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Type: Book chapter
Title: Property: concept, rationale, contexts
Author: Burdon, P.
Citation: The Boundaries of Australian Property Law, 2016 / Esmaeili, H., Grigg, B. (ed./s), Ch.1, pp.6-21
Publisher: Cambridge University Press
Publisher Place: Port Melbourne
Issue Date: 2016
ISBN: 1107572657
Editor: Esmaeili, H.
Grigg, B.
Statement of
Peter D. Burdon
Abstract: There is nothing which so generally strikes the imagination, and engages the affections of mankind, as the right of property; or that sole and despotic dominion which one man claims and exercises over the external things of the world, in total exclusion of the right of any other individual in the universe. Introduction Property is both a concept and a legal institution. A lot of what is explored in this book concerns the latter - property as invoked in law and the property that relates to relations in Australian society. But in order to understand what is happening in property law it is necessary to understand a bit about the concept of property. Indeed, the two dimensions of property are inseparable and the concept is continually informing, justifying and reinforcing the institution. This chapter contains two parts. The first presents a legal-philosophical analysis into the question: what is property? Here, property is described as an indeterminate concept that escapes ridged or fixed definition. Focusing predominately on real property, the part contends that property is about things; legal rights; evolves with respect to social relationships; and has a spatial dimension. Following this, it is noted that property can be organised in three distinct ways: public property, common property and private property. While all societies promote a mixed property system, the most important in Western society is private property. However, despite the ubiquity of private property, it is rare for lawyers to consider the extra-legal or moral justifications for our possessions. For this reason, the second part of the chapter outlines four prominent justifications for private property. Those justifications relate to property derived from labour; human development and flourishing; economic efficiency; and natural or environmental use. While each has merits, this chapter also seeks to problematise and unsettle the theoretical basis for each justification. What is property? Property is how people envision it - that is, what concept they have of it and also a social, political and legal institution, implemented to resolve particular conflicts in society.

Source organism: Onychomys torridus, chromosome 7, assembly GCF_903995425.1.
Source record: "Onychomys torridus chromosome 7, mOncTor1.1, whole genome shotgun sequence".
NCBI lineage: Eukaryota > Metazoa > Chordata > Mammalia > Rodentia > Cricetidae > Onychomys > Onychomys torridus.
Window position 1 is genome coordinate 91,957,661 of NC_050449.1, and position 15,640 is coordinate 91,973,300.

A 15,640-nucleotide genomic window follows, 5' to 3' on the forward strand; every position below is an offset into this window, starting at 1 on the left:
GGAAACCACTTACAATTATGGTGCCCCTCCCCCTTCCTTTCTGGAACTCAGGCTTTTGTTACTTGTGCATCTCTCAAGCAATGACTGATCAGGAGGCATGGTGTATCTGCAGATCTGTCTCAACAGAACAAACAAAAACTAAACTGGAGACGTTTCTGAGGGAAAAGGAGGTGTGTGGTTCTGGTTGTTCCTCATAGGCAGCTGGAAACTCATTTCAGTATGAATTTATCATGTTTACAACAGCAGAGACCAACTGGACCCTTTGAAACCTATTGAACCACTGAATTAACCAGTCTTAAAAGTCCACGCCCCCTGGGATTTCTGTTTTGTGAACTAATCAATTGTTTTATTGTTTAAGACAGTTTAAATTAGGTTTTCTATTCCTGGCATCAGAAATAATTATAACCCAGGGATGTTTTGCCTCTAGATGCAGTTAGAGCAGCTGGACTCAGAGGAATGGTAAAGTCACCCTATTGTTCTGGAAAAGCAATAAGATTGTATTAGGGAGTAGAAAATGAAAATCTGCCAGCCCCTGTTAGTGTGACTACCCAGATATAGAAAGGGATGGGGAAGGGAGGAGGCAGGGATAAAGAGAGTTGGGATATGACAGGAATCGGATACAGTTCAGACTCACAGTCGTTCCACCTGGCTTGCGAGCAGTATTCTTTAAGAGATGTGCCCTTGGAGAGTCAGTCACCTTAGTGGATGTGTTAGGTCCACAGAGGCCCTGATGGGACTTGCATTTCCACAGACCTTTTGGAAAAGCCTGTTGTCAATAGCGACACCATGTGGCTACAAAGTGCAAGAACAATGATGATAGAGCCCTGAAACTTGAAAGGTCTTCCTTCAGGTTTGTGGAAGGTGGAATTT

Rights: © Cambridge University Press 2016
DOI: 10.1017/CBO9781316442838.004
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